Here’s how a New Brunswick company turns heads with its engine repair acumen

Here’s how a New Brunswick company turns heads with its engine repair acumen
Rogers Electric and Machine’s (left to right) Chris Landry and owner Todd Morrison have the company focused on growth.

Bathurst company’s engine repair expertise keeps resource industry on path to profits

In good times and bad, whether they are in expansion mode or cutting costs, companies in the resource extraction business can’t ignore repairing their machinery when it breaks down.

For the companies operating in Atlantic Canada, Bathurst, New Brunswick-based Rogers Electric and Machine is a company they turn to in their time of need. The Iron Ore Company of Canada, Trevali Mining, and Atlantic Gold Corporation—these are some of the companies who seek its expertise. “When an electric motor fails, they either have to turn the lights off or get the thing repaired,” says Chris Landry, director of business development and sales with Rogers Electric and Machine. “We’ve been growing 15-20 per cent in revenue year over year.”

The company, which also has an office in Wabush, Labrador, opened its doors in 1969 as a small electric repair facility. In 1998, Todd Morrison bought the company and set out to transform it into a larger player in the electric motor repair business. Almost 20 years later, Morrison has succeeded. Not only does Rogers Electric and Machine have clients like IOC but also J.D. Irving and Northern Pulp in Nova Scotia.


In the repair business the bust times almost strengthen our business. Mining companies aren’t buying new assets, they are repairing current assets.
Chris Landry, Rogers Electric and Machine

Landry says over 50 per cent of its business is related to mining, but the forestry sector (thanks to its work with Irving, Northern Pulp and sawmills in the region) is an important revenue stream, along with the oil and gas and shipping/transportation industries. With the mining sector accounting for a good portion of the firm’s business, the extended downturn in that industry could have left it in a precarious spot.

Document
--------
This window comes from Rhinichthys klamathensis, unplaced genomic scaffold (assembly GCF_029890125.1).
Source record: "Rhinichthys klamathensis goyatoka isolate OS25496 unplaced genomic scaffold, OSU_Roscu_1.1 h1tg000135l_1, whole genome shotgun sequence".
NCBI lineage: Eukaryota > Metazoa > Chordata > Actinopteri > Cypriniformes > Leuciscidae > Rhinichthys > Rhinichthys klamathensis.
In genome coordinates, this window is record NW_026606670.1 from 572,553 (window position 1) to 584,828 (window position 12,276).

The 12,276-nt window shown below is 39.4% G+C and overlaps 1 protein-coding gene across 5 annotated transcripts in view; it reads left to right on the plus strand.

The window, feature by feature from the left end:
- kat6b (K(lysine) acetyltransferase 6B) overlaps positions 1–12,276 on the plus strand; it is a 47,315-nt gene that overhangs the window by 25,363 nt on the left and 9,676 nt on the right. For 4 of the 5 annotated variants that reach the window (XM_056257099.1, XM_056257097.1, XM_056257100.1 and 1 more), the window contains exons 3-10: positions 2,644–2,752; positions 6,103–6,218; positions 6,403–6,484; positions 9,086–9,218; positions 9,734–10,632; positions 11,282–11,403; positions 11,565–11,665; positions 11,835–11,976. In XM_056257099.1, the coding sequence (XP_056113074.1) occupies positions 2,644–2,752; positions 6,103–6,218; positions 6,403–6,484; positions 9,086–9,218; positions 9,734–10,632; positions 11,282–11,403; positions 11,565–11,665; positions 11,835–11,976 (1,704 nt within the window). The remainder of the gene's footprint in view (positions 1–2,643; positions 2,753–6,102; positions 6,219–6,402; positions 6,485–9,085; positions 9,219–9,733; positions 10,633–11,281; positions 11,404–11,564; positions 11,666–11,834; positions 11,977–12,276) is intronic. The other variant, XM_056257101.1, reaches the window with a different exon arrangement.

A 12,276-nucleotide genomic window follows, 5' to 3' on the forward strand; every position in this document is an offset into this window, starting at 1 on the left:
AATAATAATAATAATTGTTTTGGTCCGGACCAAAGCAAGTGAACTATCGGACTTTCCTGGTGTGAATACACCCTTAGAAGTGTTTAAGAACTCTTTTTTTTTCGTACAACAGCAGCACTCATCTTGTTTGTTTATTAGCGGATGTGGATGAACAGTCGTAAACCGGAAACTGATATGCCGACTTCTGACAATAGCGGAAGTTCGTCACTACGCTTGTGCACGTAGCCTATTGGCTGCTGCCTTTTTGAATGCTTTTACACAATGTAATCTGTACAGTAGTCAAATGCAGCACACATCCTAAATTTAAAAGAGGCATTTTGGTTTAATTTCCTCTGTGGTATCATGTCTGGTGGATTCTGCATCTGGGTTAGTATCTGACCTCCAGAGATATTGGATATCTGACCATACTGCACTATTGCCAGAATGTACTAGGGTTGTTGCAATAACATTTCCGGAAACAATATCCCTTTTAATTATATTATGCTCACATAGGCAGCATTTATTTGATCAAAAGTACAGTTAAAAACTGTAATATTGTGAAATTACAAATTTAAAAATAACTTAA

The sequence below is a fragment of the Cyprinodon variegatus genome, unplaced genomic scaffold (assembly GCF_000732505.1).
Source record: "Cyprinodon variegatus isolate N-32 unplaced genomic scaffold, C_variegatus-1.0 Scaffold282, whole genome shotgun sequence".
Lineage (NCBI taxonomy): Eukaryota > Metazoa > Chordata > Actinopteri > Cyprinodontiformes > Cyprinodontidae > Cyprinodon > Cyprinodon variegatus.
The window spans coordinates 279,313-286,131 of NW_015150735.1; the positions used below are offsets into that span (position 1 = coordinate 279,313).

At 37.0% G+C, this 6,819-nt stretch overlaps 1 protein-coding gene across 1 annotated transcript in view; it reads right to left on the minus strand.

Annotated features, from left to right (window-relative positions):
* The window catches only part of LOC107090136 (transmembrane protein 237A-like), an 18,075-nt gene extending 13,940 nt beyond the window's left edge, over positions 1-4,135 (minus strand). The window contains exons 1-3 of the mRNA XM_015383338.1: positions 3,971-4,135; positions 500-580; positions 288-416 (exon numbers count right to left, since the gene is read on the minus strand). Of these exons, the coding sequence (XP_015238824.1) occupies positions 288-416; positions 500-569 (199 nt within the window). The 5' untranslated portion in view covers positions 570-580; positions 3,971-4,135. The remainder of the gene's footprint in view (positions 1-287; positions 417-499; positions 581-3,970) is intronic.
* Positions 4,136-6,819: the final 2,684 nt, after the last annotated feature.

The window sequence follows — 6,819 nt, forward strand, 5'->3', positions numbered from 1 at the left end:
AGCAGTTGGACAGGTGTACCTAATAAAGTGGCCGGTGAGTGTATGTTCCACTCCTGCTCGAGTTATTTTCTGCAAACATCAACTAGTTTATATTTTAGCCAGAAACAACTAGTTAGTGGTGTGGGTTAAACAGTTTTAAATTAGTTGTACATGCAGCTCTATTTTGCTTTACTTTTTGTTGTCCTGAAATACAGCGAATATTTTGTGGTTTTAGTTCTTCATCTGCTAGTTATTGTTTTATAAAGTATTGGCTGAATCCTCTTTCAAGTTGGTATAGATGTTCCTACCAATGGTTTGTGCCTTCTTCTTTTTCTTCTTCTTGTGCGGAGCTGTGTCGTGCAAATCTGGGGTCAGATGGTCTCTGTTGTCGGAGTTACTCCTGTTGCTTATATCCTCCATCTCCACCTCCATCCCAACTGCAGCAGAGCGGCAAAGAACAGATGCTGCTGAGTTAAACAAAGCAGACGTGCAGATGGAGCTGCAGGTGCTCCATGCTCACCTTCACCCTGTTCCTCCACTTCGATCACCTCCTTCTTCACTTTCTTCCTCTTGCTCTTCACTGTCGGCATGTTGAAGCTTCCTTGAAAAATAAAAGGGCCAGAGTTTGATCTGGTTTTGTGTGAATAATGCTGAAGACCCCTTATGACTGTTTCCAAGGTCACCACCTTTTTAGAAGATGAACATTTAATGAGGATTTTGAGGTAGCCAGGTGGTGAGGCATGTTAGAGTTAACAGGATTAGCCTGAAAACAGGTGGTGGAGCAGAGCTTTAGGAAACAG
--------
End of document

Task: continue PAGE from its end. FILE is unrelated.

But Landry says the lean times haven’t impacted Rogers Electric and Machine much because of the work it does: engine repair. “In the repair business, the bust times almost strengthen our business. Mining companies aren’t buying new assets, they are repairing current assets,” Landry says. “They need our support more in the down times because they are focused on repairing equipment.”

In fact, the company is expanding its business. It’s in the middle of a $3-million project that includes a 13,000-square-foot addition to its Bathurst facility, installing a crane capable of lifting 30 tonnes and two additional cranes able to life 10 tonnes each. The expansion is part of a plan to invest in modern technology and allow Rogers Electric and Machine to handle heavier lifting needs.

Even though the company has been growing during lean times for the mining industry, Landry admits it hasn’t been easy to pull it off. “We’ve gotten a lot of pressure from clients to reduce costs. It’s tough,” he says. It’s also tough to maintain staff levels and invest in the business when your core clients are demanding you deliver your services at cheaper rates. However, the company has been doing just that. The expansion project, which was scheduled to be completed in December of 2017, is one example. Another example is that Rogers Electric and Machine has continued to spend money on marketing and sales. It hired a full-time salesperson in Halifax in 2017 with a goal of growing its natural resources business in that province and going after small and medium-sized clients.

The focus on chasing work it hasn’t pursued before started two years ago. It’s a wise strategy considering how volatile resource extraction sectors like mining and oil and gas can be, and it’s led to new clients like Marine Atlantic and Halifax Water—the municipal water, wastewater and storm water utility serving the Halifax Regional Municipality. “Two years ago we weren’t doing any business with Halifax Water,” Landry says. “It’s this low-hanging fruit that helps keep the lights on.”

With approximately 40 full-time employees and growth on its mind, Rogers Electric and Machine is in no danger of turning the lights off in Bathurst and Wabush. But even though Landry thinks the resource sector is showing signs of recovery in 2018, he says industry players remain cautious. “Companies are still being very careful and very particular about their expenditures. That’s why we’ve got to engage new markets and not try to cut corners with sales and marketing. Our strategy has been working so far.”

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